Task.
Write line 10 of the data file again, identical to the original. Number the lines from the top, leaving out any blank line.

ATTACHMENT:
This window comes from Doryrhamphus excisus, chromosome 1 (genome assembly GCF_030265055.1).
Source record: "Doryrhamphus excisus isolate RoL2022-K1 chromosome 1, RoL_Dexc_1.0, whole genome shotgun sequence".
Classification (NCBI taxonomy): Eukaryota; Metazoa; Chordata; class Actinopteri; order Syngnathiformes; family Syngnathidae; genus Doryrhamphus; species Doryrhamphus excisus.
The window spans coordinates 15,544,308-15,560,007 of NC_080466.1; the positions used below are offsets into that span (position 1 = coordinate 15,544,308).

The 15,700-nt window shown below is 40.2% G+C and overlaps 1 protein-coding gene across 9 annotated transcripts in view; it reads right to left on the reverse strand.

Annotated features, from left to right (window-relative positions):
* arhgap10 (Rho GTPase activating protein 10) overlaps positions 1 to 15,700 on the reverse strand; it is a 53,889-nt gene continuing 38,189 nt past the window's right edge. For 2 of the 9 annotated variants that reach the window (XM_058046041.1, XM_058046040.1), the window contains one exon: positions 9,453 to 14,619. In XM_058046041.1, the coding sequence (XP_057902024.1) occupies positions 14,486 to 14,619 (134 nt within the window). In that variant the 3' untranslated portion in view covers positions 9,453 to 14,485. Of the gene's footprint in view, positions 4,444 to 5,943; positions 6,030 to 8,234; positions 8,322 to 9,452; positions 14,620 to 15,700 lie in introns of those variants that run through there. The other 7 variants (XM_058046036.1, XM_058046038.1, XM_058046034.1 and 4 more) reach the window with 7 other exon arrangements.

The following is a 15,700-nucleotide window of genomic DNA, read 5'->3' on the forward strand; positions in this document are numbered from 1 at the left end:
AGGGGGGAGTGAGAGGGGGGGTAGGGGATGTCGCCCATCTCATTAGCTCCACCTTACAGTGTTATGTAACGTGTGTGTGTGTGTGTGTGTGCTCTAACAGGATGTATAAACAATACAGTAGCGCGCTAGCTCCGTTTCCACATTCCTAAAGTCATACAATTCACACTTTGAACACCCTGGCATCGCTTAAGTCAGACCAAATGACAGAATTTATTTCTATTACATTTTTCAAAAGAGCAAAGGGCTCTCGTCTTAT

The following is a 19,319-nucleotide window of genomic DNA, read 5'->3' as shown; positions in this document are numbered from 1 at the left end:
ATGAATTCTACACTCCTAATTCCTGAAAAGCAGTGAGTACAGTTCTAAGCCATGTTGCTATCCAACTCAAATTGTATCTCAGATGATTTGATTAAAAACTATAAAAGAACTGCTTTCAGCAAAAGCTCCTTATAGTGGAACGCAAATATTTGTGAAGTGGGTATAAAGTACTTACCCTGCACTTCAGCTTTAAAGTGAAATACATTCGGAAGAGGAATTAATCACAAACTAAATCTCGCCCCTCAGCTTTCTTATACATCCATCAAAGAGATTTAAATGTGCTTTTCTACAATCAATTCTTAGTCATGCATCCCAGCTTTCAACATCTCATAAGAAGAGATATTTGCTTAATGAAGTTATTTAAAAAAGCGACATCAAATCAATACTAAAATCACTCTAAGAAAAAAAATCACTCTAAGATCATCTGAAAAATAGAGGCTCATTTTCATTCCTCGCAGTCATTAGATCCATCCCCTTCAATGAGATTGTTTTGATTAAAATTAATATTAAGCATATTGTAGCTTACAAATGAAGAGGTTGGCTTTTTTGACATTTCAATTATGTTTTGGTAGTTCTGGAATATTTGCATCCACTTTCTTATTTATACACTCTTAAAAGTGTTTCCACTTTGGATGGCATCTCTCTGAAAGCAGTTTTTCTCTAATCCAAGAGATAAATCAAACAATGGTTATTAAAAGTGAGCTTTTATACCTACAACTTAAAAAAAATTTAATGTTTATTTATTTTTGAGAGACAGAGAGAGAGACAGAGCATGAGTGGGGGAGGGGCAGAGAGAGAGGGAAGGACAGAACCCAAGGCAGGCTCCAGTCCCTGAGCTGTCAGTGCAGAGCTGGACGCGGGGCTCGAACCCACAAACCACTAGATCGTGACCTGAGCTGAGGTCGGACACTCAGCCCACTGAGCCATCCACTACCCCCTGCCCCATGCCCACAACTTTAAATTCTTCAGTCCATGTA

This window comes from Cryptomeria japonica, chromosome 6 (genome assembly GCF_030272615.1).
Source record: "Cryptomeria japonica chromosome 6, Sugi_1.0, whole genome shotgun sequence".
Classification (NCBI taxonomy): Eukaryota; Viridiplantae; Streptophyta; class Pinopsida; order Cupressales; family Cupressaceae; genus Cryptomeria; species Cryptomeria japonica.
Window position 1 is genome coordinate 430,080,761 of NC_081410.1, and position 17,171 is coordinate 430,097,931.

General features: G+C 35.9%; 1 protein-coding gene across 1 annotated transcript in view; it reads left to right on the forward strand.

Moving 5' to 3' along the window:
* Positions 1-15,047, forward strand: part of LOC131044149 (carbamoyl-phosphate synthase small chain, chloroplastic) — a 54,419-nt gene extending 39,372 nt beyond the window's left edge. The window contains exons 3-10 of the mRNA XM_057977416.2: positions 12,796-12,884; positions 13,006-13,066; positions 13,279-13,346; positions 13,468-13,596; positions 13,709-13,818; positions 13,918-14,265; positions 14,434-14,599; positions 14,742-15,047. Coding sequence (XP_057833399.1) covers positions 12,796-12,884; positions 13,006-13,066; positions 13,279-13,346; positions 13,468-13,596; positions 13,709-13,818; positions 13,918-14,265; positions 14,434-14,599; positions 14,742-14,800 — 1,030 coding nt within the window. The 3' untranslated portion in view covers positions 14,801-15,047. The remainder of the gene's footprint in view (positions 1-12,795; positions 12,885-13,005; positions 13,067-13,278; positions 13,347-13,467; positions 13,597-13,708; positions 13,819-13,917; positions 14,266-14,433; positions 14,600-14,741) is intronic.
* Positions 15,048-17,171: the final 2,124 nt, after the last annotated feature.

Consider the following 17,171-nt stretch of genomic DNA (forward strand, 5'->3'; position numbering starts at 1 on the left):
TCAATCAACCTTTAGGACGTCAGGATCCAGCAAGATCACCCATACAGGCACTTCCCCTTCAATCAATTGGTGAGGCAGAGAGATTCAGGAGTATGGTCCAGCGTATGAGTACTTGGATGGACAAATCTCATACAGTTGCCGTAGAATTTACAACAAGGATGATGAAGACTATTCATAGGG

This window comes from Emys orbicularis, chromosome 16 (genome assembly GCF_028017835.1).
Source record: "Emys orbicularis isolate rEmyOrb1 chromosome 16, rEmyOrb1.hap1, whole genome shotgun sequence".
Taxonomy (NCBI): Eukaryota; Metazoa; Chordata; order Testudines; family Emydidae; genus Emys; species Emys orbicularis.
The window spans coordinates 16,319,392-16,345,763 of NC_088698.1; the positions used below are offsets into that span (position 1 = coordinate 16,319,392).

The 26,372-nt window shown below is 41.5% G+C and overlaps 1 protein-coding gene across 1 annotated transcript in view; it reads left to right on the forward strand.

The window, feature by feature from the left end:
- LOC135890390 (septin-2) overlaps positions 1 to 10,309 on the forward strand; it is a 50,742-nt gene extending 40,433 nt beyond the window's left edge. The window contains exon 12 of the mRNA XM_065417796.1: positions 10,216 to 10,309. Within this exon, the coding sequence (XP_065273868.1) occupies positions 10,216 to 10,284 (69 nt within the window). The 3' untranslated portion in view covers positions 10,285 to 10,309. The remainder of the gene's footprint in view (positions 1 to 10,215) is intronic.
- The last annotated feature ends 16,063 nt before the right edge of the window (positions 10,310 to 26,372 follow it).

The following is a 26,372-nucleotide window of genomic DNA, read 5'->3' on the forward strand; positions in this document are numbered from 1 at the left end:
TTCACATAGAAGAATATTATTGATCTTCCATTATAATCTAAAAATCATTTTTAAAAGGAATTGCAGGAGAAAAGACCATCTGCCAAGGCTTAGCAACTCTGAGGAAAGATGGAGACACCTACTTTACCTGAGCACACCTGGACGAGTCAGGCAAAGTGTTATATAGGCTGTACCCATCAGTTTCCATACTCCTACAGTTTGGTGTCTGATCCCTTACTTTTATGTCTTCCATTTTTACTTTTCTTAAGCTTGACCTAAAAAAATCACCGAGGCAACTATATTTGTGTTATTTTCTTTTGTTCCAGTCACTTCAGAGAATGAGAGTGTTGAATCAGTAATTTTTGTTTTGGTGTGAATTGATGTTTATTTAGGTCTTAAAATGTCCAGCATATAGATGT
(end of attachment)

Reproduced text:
The following is a 19,319-nucleotide window of genomic DNA, read 5'->3' as shown; positions in this document are numbered from 1 at the left end: